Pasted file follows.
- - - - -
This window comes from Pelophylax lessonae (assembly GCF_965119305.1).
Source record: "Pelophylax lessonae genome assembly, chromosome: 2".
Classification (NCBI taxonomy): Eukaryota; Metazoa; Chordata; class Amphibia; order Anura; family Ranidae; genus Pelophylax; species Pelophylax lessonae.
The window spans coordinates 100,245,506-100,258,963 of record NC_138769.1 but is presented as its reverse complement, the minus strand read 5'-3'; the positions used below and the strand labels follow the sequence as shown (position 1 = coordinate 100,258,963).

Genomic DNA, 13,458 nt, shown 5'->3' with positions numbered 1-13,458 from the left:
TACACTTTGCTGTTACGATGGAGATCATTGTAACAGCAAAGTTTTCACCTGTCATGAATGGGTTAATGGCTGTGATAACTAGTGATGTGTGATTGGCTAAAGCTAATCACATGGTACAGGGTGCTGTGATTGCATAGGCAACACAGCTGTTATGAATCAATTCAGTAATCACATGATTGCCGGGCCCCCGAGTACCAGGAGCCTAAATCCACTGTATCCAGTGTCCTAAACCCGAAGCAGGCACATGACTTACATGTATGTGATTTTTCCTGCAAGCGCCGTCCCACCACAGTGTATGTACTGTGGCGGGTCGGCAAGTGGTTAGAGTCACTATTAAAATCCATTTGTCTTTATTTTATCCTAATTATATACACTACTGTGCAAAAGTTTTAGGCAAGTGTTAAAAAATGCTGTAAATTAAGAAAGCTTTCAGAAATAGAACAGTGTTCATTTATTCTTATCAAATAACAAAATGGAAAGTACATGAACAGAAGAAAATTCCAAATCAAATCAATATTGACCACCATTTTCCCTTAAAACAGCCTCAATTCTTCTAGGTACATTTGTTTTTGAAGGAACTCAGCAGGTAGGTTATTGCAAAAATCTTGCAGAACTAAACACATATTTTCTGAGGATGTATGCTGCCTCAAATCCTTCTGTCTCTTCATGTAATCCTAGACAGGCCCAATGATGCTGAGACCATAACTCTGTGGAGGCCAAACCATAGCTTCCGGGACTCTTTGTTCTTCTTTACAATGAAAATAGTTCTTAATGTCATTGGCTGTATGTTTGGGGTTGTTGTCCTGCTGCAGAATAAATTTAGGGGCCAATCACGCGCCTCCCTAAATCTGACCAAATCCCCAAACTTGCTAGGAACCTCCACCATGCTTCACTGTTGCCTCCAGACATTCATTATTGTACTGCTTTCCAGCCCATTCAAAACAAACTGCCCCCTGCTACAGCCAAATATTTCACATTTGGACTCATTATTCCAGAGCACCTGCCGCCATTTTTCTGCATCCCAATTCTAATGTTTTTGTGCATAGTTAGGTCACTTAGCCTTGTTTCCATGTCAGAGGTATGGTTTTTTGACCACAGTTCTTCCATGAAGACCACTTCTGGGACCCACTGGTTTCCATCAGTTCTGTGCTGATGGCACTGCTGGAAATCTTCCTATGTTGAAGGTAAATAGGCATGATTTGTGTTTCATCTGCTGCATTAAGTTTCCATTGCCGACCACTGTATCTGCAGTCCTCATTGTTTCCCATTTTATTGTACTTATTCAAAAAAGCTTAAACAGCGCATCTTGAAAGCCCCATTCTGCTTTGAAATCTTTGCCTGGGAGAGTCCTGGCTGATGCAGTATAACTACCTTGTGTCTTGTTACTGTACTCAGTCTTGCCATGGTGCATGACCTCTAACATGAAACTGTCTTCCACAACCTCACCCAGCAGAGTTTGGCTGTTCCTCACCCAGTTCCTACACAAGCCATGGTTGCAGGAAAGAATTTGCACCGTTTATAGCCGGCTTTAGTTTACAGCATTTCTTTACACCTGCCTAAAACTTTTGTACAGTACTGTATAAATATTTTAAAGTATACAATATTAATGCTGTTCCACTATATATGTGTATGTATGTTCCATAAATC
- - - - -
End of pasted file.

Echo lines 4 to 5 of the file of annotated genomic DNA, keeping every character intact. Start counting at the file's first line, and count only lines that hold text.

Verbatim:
The window spans coordinates 100,245,506-100,258,963 of record NC_138769.1 but is presented as its reverse complement, the minus strand read 5'-3'; the positions used below and the strand labels follow the sequence as shown (position 1 = coordinate 100,258,963).

Genomic DNA, 13,458 nt, shown 5'->3' with positions numbered 1-13,458 from the left: